One of the major influencing factors in my decision to read American Studies at the University of Leicester was my long held interest in the history of slavery. Having come from the hometown of a leading abolitionist, Thomas Clarkson, in Wisbech, Cambridgeshire, I have studied the subject from a young age. It was perhaps these driving forces that led me to apply for a University travel scholarship to investigate the African Burial Ground in New York City.
I have often found that the history of African Americans concentrates on the South, so when I began my search for a place of historical significance which involved slavery I did not expect to find this burial ground in the heart of Manhattan. The story of the African Burial Ground was more extraordinary than I could every have expected, especially because of its location. Surrounded by towering skyscrapers in Manhattan, it is a short walk from Ground Zero, Wall Street and City Hall. It covers an area of approximately six acres on a plot now north of Wall Street. Architects predict that around 20,000 Africans and African Americans were buried there by 1794. It seems almost impossible therefore how this site could have been forgotten for 200 years and only re-discovered in 1991.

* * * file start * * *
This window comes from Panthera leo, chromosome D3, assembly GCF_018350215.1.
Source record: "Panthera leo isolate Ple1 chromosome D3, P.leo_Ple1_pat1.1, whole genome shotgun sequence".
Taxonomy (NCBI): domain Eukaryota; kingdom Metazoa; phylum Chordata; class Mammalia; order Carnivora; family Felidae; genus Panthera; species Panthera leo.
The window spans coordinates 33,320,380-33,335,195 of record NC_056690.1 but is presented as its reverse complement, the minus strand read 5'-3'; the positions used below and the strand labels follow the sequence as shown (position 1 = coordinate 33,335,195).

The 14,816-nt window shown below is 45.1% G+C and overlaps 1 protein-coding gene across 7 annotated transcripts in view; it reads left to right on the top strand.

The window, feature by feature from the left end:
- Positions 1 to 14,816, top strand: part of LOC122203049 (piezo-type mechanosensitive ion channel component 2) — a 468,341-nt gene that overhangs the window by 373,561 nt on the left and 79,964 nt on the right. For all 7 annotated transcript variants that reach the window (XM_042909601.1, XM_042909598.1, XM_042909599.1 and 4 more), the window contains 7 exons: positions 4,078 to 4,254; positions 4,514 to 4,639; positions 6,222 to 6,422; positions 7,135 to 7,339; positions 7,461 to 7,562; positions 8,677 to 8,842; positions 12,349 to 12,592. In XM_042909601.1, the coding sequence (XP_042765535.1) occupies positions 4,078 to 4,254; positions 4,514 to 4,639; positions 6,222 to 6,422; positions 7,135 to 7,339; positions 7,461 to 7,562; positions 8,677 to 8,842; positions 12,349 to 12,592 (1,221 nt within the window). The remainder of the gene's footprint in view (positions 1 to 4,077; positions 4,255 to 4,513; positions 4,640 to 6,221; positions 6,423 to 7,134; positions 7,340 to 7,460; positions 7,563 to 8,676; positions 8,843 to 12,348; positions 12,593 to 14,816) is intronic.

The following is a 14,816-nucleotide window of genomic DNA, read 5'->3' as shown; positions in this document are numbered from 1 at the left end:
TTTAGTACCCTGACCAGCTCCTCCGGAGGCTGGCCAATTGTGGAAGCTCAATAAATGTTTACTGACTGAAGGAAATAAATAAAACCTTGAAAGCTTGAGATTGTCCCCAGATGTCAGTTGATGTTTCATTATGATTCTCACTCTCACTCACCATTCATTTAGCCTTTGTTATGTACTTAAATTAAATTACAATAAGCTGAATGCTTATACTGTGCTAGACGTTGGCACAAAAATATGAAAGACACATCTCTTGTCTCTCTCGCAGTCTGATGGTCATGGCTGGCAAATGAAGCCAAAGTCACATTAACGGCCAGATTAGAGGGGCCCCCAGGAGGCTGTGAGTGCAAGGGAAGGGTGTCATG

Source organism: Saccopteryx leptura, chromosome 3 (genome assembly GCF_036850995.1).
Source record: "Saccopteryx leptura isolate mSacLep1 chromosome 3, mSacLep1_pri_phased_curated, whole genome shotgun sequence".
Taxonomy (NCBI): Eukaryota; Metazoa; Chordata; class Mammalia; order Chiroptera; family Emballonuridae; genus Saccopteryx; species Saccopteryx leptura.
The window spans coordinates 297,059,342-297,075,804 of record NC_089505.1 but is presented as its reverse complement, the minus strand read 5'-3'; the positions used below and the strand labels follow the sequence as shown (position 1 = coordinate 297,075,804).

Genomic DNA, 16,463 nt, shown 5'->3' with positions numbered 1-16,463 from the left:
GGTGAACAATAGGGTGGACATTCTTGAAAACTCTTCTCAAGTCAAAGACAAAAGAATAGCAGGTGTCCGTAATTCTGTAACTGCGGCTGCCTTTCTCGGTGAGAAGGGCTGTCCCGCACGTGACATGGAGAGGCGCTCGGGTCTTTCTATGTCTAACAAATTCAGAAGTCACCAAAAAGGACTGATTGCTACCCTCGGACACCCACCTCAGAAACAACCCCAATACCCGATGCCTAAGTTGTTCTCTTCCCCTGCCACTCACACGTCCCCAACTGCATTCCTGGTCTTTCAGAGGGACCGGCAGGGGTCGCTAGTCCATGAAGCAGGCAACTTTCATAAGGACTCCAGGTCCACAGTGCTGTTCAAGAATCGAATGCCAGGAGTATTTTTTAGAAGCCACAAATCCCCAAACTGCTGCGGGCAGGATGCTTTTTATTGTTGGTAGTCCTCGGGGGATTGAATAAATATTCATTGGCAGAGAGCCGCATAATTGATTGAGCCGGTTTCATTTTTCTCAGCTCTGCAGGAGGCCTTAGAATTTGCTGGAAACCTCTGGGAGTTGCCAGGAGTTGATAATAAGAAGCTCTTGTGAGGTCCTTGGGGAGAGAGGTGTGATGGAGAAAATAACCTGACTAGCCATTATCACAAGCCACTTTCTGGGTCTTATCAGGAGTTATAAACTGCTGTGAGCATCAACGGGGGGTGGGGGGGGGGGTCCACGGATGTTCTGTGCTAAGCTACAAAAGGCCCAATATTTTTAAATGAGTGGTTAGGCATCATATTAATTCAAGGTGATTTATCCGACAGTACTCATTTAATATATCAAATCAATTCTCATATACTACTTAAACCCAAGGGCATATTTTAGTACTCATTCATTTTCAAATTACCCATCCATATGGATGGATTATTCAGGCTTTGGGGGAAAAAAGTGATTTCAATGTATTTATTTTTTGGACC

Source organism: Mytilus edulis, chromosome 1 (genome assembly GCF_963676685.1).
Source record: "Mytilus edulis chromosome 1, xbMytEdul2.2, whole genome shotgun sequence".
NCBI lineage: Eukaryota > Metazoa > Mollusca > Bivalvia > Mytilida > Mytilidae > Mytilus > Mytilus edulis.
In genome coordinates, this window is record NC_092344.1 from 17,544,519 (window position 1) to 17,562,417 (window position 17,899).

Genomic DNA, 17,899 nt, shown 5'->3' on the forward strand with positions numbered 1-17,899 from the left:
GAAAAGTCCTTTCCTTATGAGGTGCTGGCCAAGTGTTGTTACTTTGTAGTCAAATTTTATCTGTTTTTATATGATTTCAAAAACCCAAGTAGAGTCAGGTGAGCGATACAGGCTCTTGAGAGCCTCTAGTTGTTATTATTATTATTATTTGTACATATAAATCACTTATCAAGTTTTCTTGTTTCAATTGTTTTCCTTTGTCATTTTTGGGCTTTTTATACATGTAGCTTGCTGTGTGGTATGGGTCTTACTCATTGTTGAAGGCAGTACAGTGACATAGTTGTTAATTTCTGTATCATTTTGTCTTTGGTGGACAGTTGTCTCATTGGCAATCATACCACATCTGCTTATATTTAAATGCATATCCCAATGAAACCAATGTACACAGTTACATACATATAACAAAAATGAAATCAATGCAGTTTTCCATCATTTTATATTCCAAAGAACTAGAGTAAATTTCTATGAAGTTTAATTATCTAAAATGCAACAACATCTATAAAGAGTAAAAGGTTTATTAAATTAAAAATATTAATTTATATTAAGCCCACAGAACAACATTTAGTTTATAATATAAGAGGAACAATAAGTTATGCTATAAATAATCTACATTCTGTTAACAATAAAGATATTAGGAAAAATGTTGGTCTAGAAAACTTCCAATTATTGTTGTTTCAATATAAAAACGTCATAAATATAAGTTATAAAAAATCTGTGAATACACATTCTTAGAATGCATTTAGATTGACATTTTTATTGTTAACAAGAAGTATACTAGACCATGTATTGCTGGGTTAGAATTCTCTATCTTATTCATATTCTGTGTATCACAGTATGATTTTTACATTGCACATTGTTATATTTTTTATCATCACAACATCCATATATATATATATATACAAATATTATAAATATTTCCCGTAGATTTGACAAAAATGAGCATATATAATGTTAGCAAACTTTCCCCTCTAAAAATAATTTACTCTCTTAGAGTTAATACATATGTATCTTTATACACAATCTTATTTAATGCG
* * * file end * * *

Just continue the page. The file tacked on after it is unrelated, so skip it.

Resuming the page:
The African Burial Ground’s discovery appears to have awakened New York to its history generally, but especially involving slavery. There has been a large surge in African American art influenced by the burial ground, which I was also able to view on the trip in a new permanent exhibition at the New York Historical Society called ‘Slavery in New York’. This is evidence of the far-reaching effects the burial ground has had and will continue to have.
I feel that the trip was the most important learning experience I have ever had not only because of the subject, but because I was able to see first-hand what happens when such a brilliant discovery is made and to feel how inspiring it is to see a community and a country influenced by it.